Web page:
The Eyjafjallajokull eruption, and the ash cloud it spewed out above Iceland and beyond, left flights grounded worldwide. Travellers were left stranded or faced gruelling overland journeys to get home in April 2010. Losses to air carriers caused by the eruption were estimated at up to £2bn when airspace across Europe was closed as clouds of ash made it too dangerous for planes to fly.
It is hoped the new technology, known as AVOID, could help to steer clear of similar scenes in the future. EasyJet is now working with its partners, Airbus and Nicarnica, on the final stages of testing the technology, which it says can be likened to "a weather radar for ash."
The budget carrier said the tests will involve two Airbus planes. One will carry the imported volcanic ash and will be capable of dispersing it in the atmosphere to create an artificial ash cloud. The second will be fitted with the AVOID technology to detect and avoid ash at over 30,000ft. It will take place when two satellites (Seviri and Calypso) are aligned so that images of the ash cloud can be taken from space to help judge just how accurate the technology is.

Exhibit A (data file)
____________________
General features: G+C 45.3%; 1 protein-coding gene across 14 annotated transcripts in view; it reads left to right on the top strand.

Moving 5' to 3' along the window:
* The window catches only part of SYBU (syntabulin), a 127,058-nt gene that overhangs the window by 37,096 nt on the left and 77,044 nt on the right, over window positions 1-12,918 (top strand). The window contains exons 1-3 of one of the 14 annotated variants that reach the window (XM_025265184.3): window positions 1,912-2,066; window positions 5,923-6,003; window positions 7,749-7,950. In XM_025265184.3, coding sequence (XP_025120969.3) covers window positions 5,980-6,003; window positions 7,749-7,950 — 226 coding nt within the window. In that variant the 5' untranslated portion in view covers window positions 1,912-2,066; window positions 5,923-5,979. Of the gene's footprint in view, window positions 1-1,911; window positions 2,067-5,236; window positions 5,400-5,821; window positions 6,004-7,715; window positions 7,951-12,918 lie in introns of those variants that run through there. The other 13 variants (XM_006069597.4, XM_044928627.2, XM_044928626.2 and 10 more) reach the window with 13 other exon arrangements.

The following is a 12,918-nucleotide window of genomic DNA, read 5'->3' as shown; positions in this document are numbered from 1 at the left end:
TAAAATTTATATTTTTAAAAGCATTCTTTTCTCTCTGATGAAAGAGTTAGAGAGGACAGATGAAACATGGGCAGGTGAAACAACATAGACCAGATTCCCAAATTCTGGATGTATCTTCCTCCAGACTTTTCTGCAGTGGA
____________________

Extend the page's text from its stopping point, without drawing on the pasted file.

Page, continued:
The AVOID system uses infrared technology, developed by the US military, fitted to aircraft to provide images that would allow pilots to see an ash cloud up to 100km in the distance and at altitudes between 5,000ft and 50,000ft. As such, they would be able to adjust the flight path to safely avoid any ash cloud.
Ian Davies, easyJet's engineering director, said: "The threat from Icelandic volcanoes continues and so finalising the approval of the AVOID technology is as crucial now as ever to ensure we never again see the scenes of spring 2010 when all flying ceased for several days.
"Transporting a tonne of volcanic ash from Iceland is an important step in the final journey of testing the technology and moving towards commercial certification."
The tests are planned to take place in August, but a spokesperson for easyJet said that the location where the test will be carried out has not yet been confirmed.